One of the gentlemen in the crowd stepped forward. “Miss, are you all right? Did this man harm you?”

“Yes.” Lennie nodded, slightly taken aback by the gentleness in the man’s voice. “He did. He attacked this woman.” She pointed to Gamilla.

“Shall I fetch the beadle?” the man asked.

“I’ll leave that up to the Baron Lensdown.” Lennie smiled. “If you’ll excuse me, Gamilla and I must go home. My brother is waiting.”

“Your brother?”

“The Duke of Fallbridge.” Lennie nodded at the stranger.

“Ah, yes, you’re the Duke’s sister who’s been away. Barbara. Oh, but I’d heard she was dead.”

“No, I’m the Duke’s other sister. I’m called ‘Lennie.’”

“I wasn’t aware His Grace had two sisters.”

“I’ve been in Scotland,” Lennie fibbed slightly.

“May I call on you later to see that you’re quite well?” The man asked.

Lennie blushed. “If you like, Sir.”

“Oh,” The man blushed slightly, too. “I should introduce yourself. Matthew, Earl of Cleaversworth.”

“Charmed.” Lennie nodded. She looked over her shoulder at the Baron Lensdown who remained on the ground in the middle of a circle of men ranging from footmen to Lords who laughed at him.

“I must say,” Matthew continued. “You’ve quite a punch.”

Lennie giggled. “In many ways. You could say that a good ‘punch’ is a family tradition.”

Matthew nodded, confused.

“May I escort you home, Lady Fallbridge?” Matthew asked. “You and this young woman.”

“If you like,” Lennie nodded. “Though I’m not known as Lady Fallbridge.”

“No?” Matthew asked.

“I prefer Miss Molliner,” Lennie said quickly.

“As you wish, Miss Molliner.” Matthew answered. He looked at Gamilla. “I heard Miss Molliner say that the baron attacked you. Are you harmed.”

“No, Sir.” Gamilla shook her head.

“This is Gamilla, my nephew’s nurse.”

“Oh, I saw His Grace with his young son in the garden just the other day. What a fine and handsome lad the boy is.”

“Thank you.” Lennie smiled. “We’re quite proud of him.” She looked over her shoulder again.

“Leave the baron to the ridicule he’s earned.” Matthew smiled. “There’s not a man in that group who hasn’t been wronged by him, one way or another. They’ve each earned the freedom to make him their fun.”

“I’ve no doubt of that.” Lennie nodded firmly.

They began to walk toward No. 65. Gamilla followed behind them. She rubbed her arm, but despite the horrible scene they’d just endured, she couldn’t help but smile a bit. She could tell that this man, this Earl of whatever he’d said, was taken by Miss Lennie, and, they idea pleased her. He wasn’t a bad-looking man, probably in his mid-forties with curly dark blond hair. He was trim, and looked as if he enjoyed being out in the sun. Gamilla recalled how she’d overheard Miss Lennie speaking to the Duke and the doctor once about how she’d resigned herself to spinsterhood long ago. Gamilla nodded to herself. Maybe hers would be the first of the weddings to come to the occupants of No. 65.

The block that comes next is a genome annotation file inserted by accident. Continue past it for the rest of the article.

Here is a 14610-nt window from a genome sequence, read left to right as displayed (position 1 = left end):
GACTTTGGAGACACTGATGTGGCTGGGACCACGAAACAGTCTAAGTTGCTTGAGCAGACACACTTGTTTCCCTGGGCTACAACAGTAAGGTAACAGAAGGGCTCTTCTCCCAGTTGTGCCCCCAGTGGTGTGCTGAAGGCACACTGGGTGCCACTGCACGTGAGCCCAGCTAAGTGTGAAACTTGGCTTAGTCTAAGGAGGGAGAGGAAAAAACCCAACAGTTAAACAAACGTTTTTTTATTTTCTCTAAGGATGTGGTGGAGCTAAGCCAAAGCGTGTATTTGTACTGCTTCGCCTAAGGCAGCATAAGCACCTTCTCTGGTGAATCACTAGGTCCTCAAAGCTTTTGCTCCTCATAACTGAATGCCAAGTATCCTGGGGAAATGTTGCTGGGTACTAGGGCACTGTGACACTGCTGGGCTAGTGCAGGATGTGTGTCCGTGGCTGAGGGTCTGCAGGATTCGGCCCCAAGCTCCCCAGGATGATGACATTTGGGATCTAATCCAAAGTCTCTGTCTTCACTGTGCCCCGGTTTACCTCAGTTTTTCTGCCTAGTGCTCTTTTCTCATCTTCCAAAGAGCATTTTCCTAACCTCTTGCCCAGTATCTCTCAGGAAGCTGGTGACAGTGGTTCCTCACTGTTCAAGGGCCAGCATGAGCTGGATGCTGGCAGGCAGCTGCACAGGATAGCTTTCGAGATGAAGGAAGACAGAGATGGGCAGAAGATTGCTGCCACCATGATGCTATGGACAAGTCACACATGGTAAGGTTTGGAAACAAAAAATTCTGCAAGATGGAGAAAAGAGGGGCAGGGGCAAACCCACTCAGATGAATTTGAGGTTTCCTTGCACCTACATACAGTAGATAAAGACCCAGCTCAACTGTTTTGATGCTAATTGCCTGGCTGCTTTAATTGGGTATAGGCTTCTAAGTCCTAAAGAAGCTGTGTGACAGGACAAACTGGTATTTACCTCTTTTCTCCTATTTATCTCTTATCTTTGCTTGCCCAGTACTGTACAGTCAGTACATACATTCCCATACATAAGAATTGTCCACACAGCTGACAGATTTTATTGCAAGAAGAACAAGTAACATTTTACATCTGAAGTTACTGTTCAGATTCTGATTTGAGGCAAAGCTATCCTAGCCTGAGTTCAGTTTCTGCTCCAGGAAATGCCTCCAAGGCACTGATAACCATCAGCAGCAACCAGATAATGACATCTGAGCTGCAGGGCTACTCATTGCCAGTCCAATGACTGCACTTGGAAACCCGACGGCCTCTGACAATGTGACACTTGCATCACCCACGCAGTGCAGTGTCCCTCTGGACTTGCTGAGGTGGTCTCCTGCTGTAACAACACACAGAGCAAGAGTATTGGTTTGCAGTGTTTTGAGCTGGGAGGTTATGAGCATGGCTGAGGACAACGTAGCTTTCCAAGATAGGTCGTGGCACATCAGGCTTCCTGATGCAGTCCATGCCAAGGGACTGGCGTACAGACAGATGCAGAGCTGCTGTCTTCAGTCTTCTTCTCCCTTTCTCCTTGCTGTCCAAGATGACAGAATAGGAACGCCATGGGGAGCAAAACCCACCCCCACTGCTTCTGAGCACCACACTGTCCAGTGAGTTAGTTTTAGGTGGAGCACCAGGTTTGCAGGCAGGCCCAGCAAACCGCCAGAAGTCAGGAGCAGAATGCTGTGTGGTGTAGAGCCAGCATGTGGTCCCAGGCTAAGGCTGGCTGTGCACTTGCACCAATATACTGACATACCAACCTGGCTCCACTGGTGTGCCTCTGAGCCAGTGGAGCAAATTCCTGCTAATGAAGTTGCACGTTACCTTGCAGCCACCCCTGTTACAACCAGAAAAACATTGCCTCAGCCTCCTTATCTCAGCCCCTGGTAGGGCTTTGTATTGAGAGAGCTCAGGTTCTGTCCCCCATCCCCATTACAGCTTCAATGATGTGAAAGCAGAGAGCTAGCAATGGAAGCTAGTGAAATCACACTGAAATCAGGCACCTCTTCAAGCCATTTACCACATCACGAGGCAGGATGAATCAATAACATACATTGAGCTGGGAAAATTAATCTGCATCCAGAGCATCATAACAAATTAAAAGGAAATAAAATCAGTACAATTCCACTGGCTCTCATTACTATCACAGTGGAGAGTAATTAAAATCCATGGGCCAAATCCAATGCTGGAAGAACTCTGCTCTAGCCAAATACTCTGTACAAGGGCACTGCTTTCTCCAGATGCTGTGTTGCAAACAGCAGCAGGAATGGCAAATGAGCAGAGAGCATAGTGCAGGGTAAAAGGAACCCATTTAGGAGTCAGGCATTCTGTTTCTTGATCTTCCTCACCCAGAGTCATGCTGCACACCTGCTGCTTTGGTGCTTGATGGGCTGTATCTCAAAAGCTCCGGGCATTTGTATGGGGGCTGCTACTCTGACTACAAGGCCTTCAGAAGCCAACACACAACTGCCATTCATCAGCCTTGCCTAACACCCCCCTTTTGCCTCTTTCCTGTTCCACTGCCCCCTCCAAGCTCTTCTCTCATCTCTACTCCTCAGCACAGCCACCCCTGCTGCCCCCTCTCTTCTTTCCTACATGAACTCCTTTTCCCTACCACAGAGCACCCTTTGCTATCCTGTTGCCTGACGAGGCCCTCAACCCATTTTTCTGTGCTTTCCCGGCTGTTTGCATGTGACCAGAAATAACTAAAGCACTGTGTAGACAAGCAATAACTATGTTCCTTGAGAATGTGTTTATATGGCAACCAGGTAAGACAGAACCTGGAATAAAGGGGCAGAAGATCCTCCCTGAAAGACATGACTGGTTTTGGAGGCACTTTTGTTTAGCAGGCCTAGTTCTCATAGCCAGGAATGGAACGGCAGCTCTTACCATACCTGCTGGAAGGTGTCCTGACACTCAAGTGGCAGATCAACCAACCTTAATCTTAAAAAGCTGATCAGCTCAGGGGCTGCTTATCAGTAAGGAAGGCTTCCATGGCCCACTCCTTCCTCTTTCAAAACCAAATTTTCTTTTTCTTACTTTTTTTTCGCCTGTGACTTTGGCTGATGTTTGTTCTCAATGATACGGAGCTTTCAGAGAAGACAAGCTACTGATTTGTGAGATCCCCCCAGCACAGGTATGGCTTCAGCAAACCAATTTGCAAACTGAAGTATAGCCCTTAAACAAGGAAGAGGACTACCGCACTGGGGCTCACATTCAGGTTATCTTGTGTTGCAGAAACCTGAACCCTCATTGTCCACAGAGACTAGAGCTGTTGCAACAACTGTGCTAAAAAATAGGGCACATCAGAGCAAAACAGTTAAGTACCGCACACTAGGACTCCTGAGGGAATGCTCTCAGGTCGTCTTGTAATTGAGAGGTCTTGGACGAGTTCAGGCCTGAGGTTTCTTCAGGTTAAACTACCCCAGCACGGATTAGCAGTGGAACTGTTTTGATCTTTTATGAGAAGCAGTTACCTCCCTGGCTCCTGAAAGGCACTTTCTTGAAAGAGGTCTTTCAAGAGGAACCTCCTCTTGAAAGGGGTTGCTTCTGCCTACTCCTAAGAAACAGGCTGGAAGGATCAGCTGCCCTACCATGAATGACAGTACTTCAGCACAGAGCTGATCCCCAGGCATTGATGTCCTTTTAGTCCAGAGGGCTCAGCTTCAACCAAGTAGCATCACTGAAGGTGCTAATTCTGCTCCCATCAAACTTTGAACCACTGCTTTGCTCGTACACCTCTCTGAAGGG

As they approached No. 65, they, of course had to pass Hamish House where Ulrika Rittenhouse and Giovanni still stood in front of the portico, Marduk still in Ulrika’s arms. They were so wrapped up in their own drama that they’d not even noticed the commotion at the front of the square.

Just as Matthew was about to nod a polite hello to the newcomers to the square, he caught site of the creature in Ulrika’s arms. His tanned face grew pale.

“Don’t look, Miss Molliner.” He whispered.

“It’s quite all right, Sir.” Lennie shook her head. She paused and turned to Ulrika and Marduk.

“But, it’s…” Matthew said in a hushed voice. “…it’s something of a monstrous…I don’t know.”

“I assure you, Sir. This is nothing I cannot handle.”



Did you miss Chapters 1-294 of Mr. Punch of Belgrave Square? If so, you can read them
here. Come back tomorrow for Chapter 296.



Precious Time: An Empire Trophy Clock, 1810



Clock
French Case, 1810
Gilt Bronze, Chased and Cast
English Movement
The Victoria and Albert Museum

Clocks in the form of trophies with military themes were popular during the “Empire” period of France. This period’s tastes relied heavily on military motifs with classical styling.

This particular clock of cast and chased gilt bronze has been polished to a mirror-like shine. Dating to 1810,the maker of the case is unknown thought the movement is suspected to have been the work of John Moore & Son. The clockworks were updated later in the Nineteenth Century and replaced with an English movement though the French case remains unaltered.

In the clock’s central shield, the clock face is nestled within a wreath of oak leaves and is supported by the figure of an eagle holding a thunderbolt. Similar leaves adorn flanking figures of a griffin and an eagle as well as two plumed helmets—all symbols of military victory.